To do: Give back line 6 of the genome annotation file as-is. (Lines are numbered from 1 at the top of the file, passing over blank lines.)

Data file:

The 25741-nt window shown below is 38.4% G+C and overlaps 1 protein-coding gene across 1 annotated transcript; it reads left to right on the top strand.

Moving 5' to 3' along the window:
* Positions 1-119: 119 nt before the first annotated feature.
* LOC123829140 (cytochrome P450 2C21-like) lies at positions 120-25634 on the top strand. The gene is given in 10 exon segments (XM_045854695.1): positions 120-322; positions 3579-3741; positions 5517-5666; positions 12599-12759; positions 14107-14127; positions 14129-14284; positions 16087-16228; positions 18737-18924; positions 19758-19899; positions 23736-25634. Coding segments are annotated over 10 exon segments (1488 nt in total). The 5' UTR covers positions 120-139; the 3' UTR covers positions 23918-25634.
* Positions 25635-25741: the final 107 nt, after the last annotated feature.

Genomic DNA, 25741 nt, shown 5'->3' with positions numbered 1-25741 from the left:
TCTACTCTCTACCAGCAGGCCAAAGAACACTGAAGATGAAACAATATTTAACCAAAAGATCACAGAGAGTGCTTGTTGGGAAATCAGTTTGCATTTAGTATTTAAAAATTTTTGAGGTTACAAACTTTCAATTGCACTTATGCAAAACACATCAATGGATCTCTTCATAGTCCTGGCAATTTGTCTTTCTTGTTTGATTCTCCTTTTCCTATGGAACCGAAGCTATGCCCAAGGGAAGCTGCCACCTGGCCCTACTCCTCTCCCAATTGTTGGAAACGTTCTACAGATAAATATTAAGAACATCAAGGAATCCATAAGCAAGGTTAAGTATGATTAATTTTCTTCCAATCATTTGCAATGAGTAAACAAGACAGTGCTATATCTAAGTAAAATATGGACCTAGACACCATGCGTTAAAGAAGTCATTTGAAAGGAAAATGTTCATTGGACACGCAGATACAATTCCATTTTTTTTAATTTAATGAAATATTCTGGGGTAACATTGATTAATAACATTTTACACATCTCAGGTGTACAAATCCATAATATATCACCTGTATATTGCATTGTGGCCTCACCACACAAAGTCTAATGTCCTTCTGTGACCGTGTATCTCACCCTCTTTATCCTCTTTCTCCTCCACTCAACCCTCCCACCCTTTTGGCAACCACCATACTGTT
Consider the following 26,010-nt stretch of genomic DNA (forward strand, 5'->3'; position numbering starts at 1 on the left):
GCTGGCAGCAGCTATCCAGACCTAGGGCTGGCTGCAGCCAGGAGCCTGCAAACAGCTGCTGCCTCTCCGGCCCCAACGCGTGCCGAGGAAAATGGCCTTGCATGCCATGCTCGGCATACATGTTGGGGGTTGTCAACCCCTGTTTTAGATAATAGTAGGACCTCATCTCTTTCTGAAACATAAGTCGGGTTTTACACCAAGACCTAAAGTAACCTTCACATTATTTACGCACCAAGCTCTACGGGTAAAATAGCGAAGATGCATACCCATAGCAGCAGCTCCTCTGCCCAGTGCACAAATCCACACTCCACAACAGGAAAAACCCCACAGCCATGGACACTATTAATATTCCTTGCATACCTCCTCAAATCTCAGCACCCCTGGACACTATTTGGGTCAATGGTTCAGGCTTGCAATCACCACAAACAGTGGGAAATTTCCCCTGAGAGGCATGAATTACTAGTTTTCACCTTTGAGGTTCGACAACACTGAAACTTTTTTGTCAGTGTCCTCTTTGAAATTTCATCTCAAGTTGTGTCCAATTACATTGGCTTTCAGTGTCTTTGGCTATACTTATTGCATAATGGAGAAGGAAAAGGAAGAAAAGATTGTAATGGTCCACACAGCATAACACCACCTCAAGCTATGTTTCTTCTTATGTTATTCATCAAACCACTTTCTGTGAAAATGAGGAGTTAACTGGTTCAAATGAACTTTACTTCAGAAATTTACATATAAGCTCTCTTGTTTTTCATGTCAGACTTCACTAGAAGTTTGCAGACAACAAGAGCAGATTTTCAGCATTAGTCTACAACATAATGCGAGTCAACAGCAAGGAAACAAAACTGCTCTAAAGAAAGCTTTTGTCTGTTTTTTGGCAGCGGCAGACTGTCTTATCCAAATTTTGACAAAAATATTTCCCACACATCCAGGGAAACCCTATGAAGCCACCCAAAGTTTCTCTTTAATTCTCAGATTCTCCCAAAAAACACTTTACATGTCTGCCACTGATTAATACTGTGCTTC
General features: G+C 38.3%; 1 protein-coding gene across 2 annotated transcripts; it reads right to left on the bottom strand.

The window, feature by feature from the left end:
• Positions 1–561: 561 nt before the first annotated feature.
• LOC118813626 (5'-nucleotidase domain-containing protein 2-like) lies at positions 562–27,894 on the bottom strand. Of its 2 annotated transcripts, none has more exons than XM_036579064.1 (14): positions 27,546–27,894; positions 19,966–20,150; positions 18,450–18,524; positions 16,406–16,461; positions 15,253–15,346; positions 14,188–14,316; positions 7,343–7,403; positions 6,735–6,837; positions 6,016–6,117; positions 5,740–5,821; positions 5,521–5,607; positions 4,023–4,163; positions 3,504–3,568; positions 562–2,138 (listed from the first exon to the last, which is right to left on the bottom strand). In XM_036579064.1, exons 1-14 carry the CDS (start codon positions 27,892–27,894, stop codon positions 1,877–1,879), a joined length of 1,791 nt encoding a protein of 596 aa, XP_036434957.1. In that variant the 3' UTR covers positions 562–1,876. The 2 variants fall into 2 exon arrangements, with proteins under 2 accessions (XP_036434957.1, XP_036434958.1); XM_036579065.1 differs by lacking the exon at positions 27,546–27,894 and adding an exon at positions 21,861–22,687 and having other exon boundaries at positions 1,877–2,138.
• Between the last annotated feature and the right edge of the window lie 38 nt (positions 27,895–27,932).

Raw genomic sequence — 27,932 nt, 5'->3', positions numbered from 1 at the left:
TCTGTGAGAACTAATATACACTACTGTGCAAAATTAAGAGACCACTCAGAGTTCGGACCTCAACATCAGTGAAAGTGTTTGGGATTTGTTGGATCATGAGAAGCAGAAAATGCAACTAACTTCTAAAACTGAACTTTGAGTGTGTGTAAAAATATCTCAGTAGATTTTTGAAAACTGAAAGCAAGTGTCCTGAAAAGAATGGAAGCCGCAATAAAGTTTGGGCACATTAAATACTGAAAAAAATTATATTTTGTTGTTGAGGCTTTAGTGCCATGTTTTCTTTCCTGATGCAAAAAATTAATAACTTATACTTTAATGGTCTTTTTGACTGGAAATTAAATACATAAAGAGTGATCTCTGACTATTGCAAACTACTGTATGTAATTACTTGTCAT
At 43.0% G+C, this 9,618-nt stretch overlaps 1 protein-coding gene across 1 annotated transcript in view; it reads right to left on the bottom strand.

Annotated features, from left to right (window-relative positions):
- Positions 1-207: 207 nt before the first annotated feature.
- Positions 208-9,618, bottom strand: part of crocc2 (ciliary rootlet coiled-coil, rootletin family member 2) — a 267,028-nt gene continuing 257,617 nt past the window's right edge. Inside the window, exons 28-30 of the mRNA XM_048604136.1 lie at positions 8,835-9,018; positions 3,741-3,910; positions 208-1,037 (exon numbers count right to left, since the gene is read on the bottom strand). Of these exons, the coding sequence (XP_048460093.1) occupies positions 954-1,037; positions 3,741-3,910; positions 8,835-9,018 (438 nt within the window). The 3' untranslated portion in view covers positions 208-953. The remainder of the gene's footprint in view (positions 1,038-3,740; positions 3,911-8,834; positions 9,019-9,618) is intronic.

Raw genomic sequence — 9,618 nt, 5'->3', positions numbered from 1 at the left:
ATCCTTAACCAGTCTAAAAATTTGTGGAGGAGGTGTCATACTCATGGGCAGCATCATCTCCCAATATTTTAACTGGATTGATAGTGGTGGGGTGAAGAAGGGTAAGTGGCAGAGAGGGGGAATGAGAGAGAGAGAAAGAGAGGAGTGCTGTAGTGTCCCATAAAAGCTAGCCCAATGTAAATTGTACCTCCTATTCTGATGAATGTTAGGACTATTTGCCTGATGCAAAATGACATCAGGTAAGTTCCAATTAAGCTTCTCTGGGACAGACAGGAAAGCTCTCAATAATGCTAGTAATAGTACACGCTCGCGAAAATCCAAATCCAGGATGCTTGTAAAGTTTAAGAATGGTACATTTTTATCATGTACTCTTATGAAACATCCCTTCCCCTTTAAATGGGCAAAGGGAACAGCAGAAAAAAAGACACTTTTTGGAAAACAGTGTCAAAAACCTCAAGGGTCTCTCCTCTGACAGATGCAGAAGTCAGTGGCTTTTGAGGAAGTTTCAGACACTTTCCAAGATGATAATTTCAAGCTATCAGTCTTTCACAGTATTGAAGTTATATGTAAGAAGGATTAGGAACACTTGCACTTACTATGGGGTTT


Genomic DNA, 25741 nt, shown 5'->3' with positions numbered 1-25741 from the left: